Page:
Showed in this hand at the Rio Hotel's 2008 World Series of Poker $10,000-buy-in main event in Las Vegas

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The trick is to induce your opponent to make more of them. One way is to let your opponent bet your hand for you, as young, dangerous pro Nick Schulman showed in this hand at the Rio Hotel's 2008 World Series of Poker $10,000-buy-in main event in Las Vegas.

With blinds at $100-$200, the player under the gun raised to $500. Action folded to Schulman, who found pocket kings on the button.

"He's kind of a loose player, and it's so early in the tournament that I thought if I raised, he might fold," said Schulman, who won World Poker Tour events in 2005 and 2006. "I thought it was good to be a little deceptive. I would normally raise there more than I would call, but I just decided it was a good spot there to call."

The flop came 2-4-5, rainbow. The player under the gun led out for $800.

"I wasn't sure what to make of the bet because he was such an aggressive player," Schulman said. "I decided to call and make it look like I had 7s or 8s and he might try to bluff me off it, or he might think 10s or jacks are good at this point. I called."

The turn came the 5 of clubs, pairing the board and putting out a club draw. The player under the gun bet $1,650. Schulman called again.

"I felt there was a chance that he was bluffing," said Schulman, one of the pros from the Full Tilt Poker online site. "I was pretty sure I had the best hand, but I thought I'd make a big bet on the river if he checked it to me. If he bet on the end, I would make a decision."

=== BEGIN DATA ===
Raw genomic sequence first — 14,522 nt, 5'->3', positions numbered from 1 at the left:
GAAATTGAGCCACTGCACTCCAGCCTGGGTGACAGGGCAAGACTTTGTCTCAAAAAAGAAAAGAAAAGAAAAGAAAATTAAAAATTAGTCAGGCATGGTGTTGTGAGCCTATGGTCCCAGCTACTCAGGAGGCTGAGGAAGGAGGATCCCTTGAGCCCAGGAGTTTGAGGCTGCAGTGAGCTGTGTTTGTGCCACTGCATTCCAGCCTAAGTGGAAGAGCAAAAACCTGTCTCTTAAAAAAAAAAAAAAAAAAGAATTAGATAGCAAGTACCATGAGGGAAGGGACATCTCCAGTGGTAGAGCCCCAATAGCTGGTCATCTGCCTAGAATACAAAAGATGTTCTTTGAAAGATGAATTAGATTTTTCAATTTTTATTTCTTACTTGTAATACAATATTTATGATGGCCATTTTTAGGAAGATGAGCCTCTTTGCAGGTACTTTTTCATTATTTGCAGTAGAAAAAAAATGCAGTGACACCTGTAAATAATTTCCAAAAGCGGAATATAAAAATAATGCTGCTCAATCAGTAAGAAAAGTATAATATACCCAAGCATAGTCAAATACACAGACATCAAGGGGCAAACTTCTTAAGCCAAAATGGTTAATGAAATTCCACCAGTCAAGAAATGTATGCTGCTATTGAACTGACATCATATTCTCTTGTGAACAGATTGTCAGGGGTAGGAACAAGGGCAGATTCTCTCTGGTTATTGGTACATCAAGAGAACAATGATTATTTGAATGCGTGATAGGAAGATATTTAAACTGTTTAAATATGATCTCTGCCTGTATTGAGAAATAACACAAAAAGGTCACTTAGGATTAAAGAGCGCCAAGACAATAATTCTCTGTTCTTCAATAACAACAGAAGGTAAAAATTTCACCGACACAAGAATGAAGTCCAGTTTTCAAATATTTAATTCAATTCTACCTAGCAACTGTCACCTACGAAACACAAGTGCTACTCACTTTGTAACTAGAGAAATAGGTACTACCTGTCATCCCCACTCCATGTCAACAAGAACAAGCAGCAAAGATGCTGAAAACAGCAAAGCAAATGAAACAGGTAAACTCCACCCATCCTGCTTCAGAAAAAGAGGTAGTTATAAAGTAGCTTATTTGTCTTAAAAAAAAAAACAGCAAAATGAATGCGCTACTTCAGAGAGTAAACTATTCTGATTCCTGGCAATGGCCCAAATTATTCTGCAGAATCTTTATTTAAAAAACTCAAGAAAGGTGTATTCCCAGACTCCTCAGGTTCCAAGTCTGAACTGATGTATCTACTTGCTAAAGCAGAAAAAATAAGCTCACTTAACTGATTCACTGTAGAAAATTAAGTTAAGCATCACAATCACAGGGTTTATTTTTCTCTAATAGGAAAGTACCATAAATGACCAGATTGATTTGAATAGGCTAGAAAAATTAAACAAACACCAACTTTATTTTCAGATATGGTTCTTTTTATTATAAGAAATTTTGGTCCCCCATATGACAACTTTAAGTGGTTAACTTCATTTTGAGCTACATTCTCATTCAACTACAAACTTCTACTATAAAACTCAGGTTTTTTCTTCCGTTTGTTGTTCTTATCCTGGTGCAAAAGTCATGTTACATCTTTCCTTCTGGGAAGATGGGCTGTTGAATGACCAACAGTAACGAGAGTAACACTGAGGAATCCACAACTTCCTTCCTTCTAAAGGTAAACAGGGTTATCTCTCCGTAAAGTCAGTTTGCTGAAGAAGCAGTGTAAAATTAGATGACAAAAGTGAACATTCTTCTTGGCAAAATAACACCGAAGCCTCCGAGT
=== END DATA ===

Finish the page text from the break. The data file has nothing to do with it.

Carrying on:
Schulman called. The river came the queen of clubs, completing a potential flush. The player under the gun made it $3,000 to go. "I think raising would be pretty bad because I think it's hard to get paid off," Schulman said. "If he has jacks or 10s, he'll fold to a raise for sure. He could have queens full. I just called again and he said, 'you got it,' and flipped up 9-7 of diamonds. "I was happy with the way I played it because I induced him to make a few mistakes and probably got the maximum out of that particular spot. "At this stage of the tournament, I don't want to go crazy in those spots. I just want to stay alive. If you find the right spots where a guy is overly aggressive and splashing around, sometimes it's better to let him do the betting and try to induce a mistake."

Table Talk

Under the gun: The player immediately to the left of the big blind who is first to bet before the flop. Loose: A player willing to take a lot of flops with a variety of starting hands. Rosenbloom is a Chicago Tribune columnist.


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